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A Dog in a Hat: An American Bike Racer's Story of Mud, Drugs, Blood, Betrayal, and Beauty in Belgium Paperback – September 1, 2008
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"Warlight" by Michael Ondaatje
A dramatic coming-of-age story set in the decade after World War II, "Warlight" is the mesmerizing new novel from the best-selling author of "The English Patient." Learn more
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"A Dog in a Hat is a page turner. Anyone who has raced in Europe or who wonders what it's like to jump the ocean on your own should pick up this book. Joe captures the struggle and the intensity to succeed, and the fact that he did it on his own is all the more impressive. Cycling in Europe is tough; doing it Joe's way is even tougher!" -- Frankie Andreu, former professional cyclist
"A Dog in a Hat is the most authentic book ever written on making a living as a pro cyclist in Europe." -- Bob Roll, Versus TV cycling commentator
"A slice of literary badassness. I've had a lifelong struggle maintaining an attention span for reading books, but this is a page turner that's been hard for me to put down. A Dog in a Hat is truly captivating." -- HowtoAvoidtheBummerLife.com
"I loved A Dog in a Hat. Once in, I couldn't put it down. The book rings of truth, youth, and passion." -- Andreas Hestler, former professional cyclist
"I loved A Dog in a Hat. Joe's stories bring back many memories of racing in Belgium, where I learned how to fight for position in the echelon, to suffer in the gutter while jumping curbs and dodging potholes, and to pound out my guts when it really mattered. Belgium is a hard place to learn bicycle racing and Joe's story proves how tough he was." --Ron Kiefel, former pro cyclist
"Joe Parkin is a beautiful piece of work, and he turns out to be a better writer than I am a bike racer." --Bill Strickland, Bicycling magazine
"Joe tells his story straight. It's not pretty but it's not bitter." --BikeRadar.com
"Parkin has written an eloquent and historic volume. In the very uniqueness of his story, Parkin realizes a universality that gives his recollections a resonance with any cyclist. Do not miss this book." -- BelgiumKneeWarmers.com
From the Back Cover
"The most authentic book ever written on making a living as a pro cyclist in Europe." -- Bob Roll, Versus TV cycling commentator
"I saw my first pro kermis race during my first week in Belgium, and it felt like trying to escape a hall of mirrors but not being able to read the exit signs. Everything was larger than life and more grotesque than I had imagined. But kermis racing was not all about the drugs. If the grand tours are like classical music, kermis racing is punk rock, Belgian-style.
At some point during the season, our team was invited to a stage race in France, but our team director had made an agreement for us to race a big kermis in Brugge. My buddy Cocquyt decided that we should go as hard as we possibly could from the gun in the kermis, team time trial style, and then peel off at the end of the 11-kilometer lap, laughing at all the guys we had tortured as we took off for the other race. Of course, we all coughed up blood for the entire trip to France, but it was strangely worth it, as if we had smashed our guitars, poured beer on the audience, and walked offstage before the end of the first song."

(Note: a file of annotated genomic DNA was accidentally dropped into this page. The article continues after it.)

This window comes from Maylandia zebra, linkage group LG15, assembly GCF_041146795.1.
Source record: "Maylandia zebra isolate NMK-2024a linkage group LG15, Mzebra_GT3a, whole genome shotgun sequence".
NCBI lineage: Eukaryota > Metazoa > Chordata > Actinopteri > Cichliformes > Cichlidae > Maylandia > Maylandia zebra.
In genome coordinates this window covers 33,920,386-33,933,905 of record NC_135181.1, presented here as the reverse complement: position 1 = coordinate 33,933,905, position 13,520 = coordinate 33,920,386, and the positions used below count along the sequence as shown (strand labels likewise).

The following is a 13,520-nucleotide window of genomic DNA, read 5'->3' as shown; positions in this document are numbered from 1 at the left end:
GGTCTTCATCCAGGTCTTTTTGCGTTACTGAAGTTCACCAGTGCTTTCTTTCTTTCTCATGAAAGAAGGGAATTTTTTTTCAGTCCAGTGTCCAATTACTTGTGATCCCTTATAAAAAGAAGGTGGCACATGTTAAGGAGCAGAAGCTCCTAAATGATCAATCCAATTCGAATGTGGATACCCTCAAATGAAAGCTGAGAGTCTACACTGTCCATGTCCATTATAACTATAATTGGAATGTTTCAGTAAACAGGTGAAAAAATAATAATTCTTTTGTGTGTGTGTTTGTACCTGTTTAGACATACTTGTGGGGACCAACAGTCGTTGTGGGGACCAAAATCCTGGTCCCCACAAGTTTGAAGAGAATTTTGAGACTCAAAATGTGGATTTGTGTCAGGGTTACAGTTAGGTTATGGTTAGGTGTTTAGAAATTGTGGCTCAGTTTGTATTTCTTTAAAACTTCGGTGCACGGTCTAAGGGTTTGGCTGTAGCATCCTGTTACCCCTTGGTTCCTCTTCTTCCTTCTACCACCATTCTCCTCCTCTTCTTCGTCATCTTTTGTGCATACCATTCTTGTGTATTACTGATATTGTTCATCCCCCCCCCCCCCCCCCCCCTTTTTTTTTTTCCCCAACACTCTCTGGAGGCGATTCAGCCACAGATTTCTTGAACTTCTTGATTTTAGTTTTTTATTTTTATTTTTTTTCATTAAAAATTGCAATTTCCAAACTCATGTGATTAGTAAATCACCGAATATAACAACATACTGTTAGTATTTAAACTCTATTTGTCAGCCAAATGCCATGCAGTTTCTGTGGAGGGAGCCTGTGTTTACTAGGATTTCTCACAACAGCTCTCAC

Joe Parkin's life changed when he left America to become a professional bike racer in Belgium. In this brutally frank memoir, Parkin celebrates the glory of racing but doesn't flinch from the cold reality of that life--the drugs, the payoffs, the betrayals by teammates, the battles with team owners for contracts and money, the endless promises, and the sheer physical pain of racing day after day.
Set in the hardest place in the world to be a bike racer, A Dog in a Hat is one rider's story of his love affair with professional cycling.
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After "Dog in a Hat," I started to read "Just Ride." I could not finish it. Like I said, no patience for bad writing. Before "Dog," I read Bike Snob's first book, the one with the subtitle, "Systematically and Mercilessly" etc. It was a collection of short works, some of which I liked, and others not so much. But I like most of Weiss's short stuff; he's a very good writer. Next I will read Bob Roll's first (?) book, about which I hear great things from a bicyclist that I trust. But so far in the bicycle-book genre, "Dog" is the top dog, by a long snout.
BTW - The cover doesn't do road cyclists justice as a rule they have skinny arms. LOL
Many reviews speak of JP not being a "winner" or on a winning team, but this book exemplifies the lives of many racers down through the years. The domestique (translates as "servant") as they are known, cycle for the pure love of the sport and give their all for the team. They turn themselves inside out to ride at the front into the wind or to pace up a hill, they give up their bike for a team leader if he has a mechanical, they carry extra food and water, they live through vicarious glory and the sense of accomplishment that only comes from working hard. It's an everyman's story, but Joe chased his dream instead of wondering about what could have been. He measured himself against the best in the world in his "trade" and found out where he stood.
I think this book gives personal, conversational, "warts and all" insight into the life of a guy many of us would envy, but few would have the courage to emulate. A great read.